Shared learning database

 
Organisation:
The Cambridge Centre
Published date:
March 2014

The Cambridge Centre has a twenty five year history of providing high quality drug, alcohol and criminal justice services to the community within North Yorkshire. The Cambridge Centre have seen an increase in image and performance enhancing drugs (IPED) service user activity within the centre-based needle and syringe exchange programme (NSP) in Scarborough. We currently estimate that IPED activity represents 13% - 19% locally. Jim McVeigh from the Centre for Public Health at Liverpool John Moore's University said: "Injectors of anabolic steroids and associated drugs are now the biggest client group at many needle and syringe programmes in the UK" (Gov.UK PHE-2013).

The work undertaken by The Cambridge Centre demonstrates how NICE PH52 Recommendation 10: Provide equipment and advice to people who inject image- and performance-enhancing drugs, can be implemented in a local setting.

Guidance the shared learning relates to:
Does the example relate to a general implementation of all NICE guidance?
No
Does the example relate to a specific implementation of a specific piece of NICE guidance?
Yes

Example

Aims and objectives

The Cambridge Centre hoped to facilitate a scheme of peer led NSP in a gym environment that was familiar and comfortable to IPED injectors.
We aimed to;
- Provide IPED injectors with clean injecting paraphernalia
- Engage IPED injectors in a gym environment through provision of peer exchange NSP
- Reduce the spread of blood borne virus's (BBV) within the community
- Provide harm reduction interventions to IPED injectors
- Facilitate a weekly Cambridge Centre gym clinic for interventions such as BBV screening and safer injecting techniques.

Reasons for implementing your project

Through research on IPED forums and blog sites and through anecdotal feedback from IPED service users and local gym owners we were able to establish that IPED injectors were ordering online paraphernalia and/or engaging in secondary distribution whereby service users were acquiring large amounts of paraphernalia to then distribute on to other injectors. The rationale disclosed by IPED service users for not accessing NSP directly includes; stigma, negative perceptions of drug services, apathy, ignorance, and concerns around confidentiality.

The Cambridge Centre have previously targeted this client group through developing relationships with Gym owners, the provision of sharps disposal, the provision of training, and through specific promotional and marketing strategies. Despite this approach gym owners mainly denied any IPED issues within their businesses with only one gym allowing sharps disposal support to be provided by the NSP.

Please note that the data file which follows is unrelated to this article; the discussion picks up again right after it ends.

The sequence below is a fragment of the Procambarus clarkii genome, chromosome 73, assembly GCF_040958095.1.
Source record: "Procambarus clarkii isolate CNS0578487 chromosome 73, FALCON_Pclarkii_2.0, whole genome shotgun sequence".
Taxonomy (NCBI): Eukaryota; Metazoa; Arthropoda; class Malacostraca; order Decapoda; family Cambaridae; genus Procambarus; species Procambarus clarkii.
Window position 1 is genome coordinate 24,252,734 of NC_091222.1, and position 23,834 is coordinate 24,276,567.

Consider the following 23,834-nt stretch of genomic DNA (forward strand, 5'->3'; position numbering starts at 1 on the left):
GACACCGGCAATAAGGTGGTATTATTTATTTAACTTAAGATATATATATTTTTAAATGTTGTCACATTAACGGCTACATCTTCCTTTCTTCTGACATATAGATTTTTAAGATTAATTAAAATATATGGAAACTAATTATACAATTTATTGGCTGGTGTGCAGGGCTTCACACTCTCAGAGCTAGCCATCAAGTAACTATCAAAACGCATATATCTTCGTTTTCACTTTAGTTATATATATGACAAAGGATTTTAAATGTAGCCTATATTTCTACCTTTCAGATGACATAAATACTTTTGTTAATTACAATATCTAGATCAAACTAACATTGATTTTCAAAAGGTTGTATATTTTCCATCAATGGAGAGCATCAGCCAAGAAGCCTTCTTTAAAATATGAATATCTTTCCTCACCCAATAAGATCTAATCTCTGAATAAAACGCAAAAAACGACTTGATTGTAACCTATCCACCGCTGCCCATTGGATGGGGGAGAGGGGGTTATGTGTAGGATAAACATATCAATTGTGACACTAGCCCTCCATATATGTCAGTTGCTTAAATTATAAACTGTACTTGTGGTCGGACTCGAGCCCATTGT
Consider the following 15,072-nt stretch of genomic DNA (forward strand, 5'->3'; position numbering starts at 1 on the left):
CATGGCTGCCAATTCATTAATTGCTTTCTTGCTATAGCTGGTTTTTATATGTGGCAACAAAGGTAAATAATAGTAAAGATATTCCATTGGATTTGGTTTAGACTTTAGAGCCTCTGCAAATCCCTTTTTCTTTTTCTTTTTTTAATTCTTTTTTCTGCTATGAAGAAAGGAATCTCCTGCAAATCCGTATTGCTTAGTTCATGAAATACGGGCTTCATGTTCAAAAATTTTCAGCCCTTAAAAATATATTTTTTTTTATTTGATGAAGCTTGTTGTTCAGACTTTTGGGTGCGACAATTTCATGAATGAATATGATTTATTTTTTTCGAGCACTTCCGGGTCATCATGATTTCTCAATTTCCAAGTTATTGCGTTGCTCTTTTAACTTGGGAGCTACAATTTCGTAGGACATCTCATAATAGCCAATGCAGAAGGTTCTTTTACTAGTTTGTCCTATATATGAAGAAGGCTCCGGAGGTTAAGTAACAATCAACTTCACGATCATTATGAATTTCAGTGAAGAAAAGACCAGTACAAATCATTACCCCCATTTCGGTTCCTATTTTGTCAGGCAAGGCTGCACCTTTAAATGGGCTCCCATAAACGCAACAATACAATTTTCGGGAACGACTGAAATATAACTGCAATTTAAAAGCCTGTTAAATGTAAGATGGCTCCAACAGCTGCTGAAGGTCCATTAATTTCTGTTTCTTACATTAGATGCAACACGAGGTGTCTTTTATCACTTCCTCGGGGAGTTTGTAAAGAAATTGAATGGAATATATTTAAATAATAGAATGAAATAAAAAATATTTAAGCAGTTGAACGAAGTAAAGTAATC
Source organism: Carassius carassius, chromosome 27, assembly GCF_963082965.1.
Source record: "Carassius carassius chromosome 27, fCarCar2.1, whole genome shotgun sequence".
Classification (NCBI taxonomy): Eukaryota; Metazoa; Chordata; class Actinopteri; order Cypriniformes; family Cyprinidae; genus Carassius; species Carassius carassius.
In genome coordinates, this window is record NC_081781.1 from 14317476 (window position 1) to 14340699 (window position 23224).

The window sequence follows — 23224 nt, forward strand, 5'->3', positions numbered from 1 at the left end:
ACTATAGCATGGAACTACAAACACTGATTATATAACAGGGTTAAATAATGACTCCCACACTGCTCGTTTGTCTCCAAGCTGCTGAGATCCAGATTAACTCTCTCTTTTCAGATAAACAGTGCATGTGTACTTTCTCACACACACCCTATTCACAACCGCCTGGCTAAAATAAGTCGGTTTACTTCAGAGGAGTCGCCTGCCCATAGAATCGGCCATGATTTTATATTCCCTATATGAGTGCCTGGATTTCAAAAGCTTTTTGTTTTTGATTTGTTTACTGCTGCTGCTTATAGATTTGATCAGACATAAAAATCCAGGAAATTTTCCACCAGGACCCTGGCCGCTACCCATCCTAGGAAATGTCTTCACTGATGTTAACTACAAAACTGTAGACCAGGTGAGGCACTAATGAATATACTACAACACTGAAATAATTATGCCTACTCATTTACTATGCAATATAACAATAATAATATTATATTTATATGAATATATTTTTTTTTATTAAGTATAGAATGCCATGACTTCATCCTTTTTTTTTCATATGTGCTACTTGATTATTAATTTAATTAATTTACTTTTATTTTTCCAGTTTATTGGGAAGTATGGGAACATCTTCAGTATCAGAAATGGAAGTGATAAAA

Whilst the NSP was able to target the IPED injectors that were known The Cambridge Centre were aware that there was a significant and growing number of IPED injectors outside of treatment.

The consequences of this situation meant a potential increase in; injecting related injuries, blood borne virus transmission rates, poor injecting practice, harmful initiation of new injectors, and vitally a dangerous lack of knowledge and appropriate harm reduction messages about performance enhancing drugs.

Secondary issues that should be highlighted are that a lack of knowledge around IPEDs amongst drug and alcohol workers can translate into lack of confidence working with IPED injectors therefore opportunities to engage with this client group and build trusting relationships can be limited.

How did you implement the project

Thanks to the commitment of our dedicated team and an open minded local gym owner we managed to develop opportunities with one of the local Gyms. From the initial collection of used sharps to promoting our mobile NSP this inevitably led to conversations with the owner about Steroid use within the Gym.

The main obstacle to any dialogue around potential provision of NSP within a Gym environment was that there was no local or national precedent. Through local discussion and with key national partners including The Bridge Project and Exchange Supplies it was agreed that we needed to approach this in two distinct ways;

- Set up a peer exchange scheme within the gym
- Facilitate a Cambridge Centre worker-led 'gym clinic' to provide the more sophisticated interventions such as BBV (Blood Borne Virus) testing and educated harm reduction IPED information.
Instigating a peer exchange scheme highlighted several issues around competence, training, recording and paperwork. The Cambridge Centre has facilitated peer exchange in the past to IDUs (injecting drug users) however it was clear that extra training for staff and peer's needed to be arranged specifically for PIED. Nick Wilson (Exchange Supplies) identified Joe Kean a dedicated IPED trainer from the Bridge Project Bradford, Joe proved to be an invaluable partner in developing this project.